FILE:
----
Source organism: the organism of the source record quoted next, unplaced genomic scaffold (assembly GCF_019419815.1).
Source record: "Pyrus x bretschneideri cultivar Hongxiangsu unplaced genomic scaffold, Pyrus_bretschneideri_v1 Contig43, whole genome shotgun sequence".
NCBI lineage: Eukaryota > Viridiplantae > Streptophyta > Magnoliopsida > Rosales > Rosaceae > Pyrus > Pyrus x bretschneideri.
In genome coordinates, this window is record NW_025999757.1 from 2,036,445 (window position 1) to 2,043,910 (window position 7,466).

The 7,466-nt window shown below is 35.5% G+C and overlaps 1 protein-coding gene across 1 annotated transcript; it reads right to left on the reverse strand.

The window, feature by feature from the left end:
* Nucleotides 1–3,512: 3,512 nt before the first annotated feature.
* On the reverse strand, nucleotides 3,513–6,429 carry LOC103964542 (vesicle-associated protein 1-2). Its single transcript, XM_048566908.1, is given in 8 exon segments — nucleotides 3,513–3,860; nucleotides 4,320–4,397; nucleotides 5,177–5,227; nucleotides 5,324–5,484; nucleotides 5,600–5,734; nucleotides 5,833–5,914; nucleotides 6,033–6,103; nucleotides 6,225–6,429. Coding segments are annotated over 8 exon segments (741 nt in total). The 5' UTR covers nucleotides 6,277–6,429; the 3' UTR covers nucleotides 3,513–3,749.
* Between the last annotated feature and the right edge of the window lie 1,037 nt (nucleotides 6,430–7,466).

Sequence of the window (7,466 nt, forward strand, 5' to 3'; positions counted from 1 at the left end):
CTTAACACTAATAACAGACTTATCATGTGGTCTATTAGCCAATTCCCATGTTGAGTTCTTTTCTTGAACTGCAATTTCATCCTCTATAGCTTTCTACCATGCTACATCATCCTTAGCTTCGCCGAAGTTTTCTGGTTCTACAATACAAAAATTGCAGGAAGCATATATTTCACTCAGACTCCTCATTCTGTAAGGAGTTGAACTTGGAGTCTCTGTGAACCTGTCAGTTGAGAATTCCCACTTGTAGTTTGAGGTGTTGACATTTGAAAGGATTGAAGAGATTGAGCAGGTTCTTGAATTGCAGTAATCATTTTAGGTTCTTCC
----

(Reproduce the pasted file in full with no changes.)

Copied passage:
Source organism: the organism of the source record quoted next, unplaced genomic scaffold (assembly GCF_019419815.1).
Source record: "Pyrus x bretschneideri cultivar Hongxiangsu unplaced genomic scaffold, Pyrus_bretschneideri_v1 Contig43, whole genome shotgun sequence".
NCBI lineage: Eukaryota > Viridiplantae > Streptophyta > Magnoliopsida > Rosales > Rosaceae > Pyrus > Pyrus x bretschneideri.
In genome coordinates, this window is record NW_025999757.1 from 2,036,445 (window position 1) to 2,043,910 (window position 7,466).

The 7,466-nt window shown below is 35.5% G+C and overlaps 1 protein-coding gene across 1 annotated transcript; it reads right to left on the reverse strand.

The window, feature by feature from the left end:
* Nucleotides 1–3,512: 3,512 nt before the first annotated feature.
* On the reverse strand, nucleotides 3,513–6,429 carry LOC103964542 (vesicle-associated protein 1-2). Its single transcript, XM_048566908.1, is given in 8 exon segments — nucleotides 3,513–3,860; nucleotides 4,320–4,397; nucleotides 5,177–5,227; nucleotides 5,324–5,484; nucleotides 5,600–5,734; nucleotides 5,833–5,914; nucleotides 6,033–6,103; nucleotides 6,225–6,429. Coding segments are annotated over 8 exon segments (741 nt in total). The 5' UTR covers nucleotides 6,277–6,429; the 3' UTR covers nucleotides 3,513–3,749.
* Between the last annotated feature and the right edge of the window lie 1,037 nt (nucleotides 6,430–7,466).

Sequence of the window (7,466 nt, forward strand, 5' to 3'; positions counted from 1 at the left end):
CTTAACACTAATAACAGACTTATCATGTGGTCTATTAGCCAATTCCCATGTTGAGTTCTTTTCTTGAACTGCAATTTCATCCTCTATAGCTTTCTACCATGCTACATCATCCTTAGCTTCGCCGAAGTTTTCTGGTTCTACAATACAAAAATTGCAGGAAGCATATATTTCACTCAGACTCCTCATTCTGTAAGGAGTTGAACTTGGAGTCTCTGTGAACCTGTCAGTTGAGAATTCCCACTTGTAGTTTGAGGTGTTGACATTTGAAAGGATTGAAGAGATTGAGCAGGTTCTTGAATTGCAGTAATCATTTTAGGTTCTTCC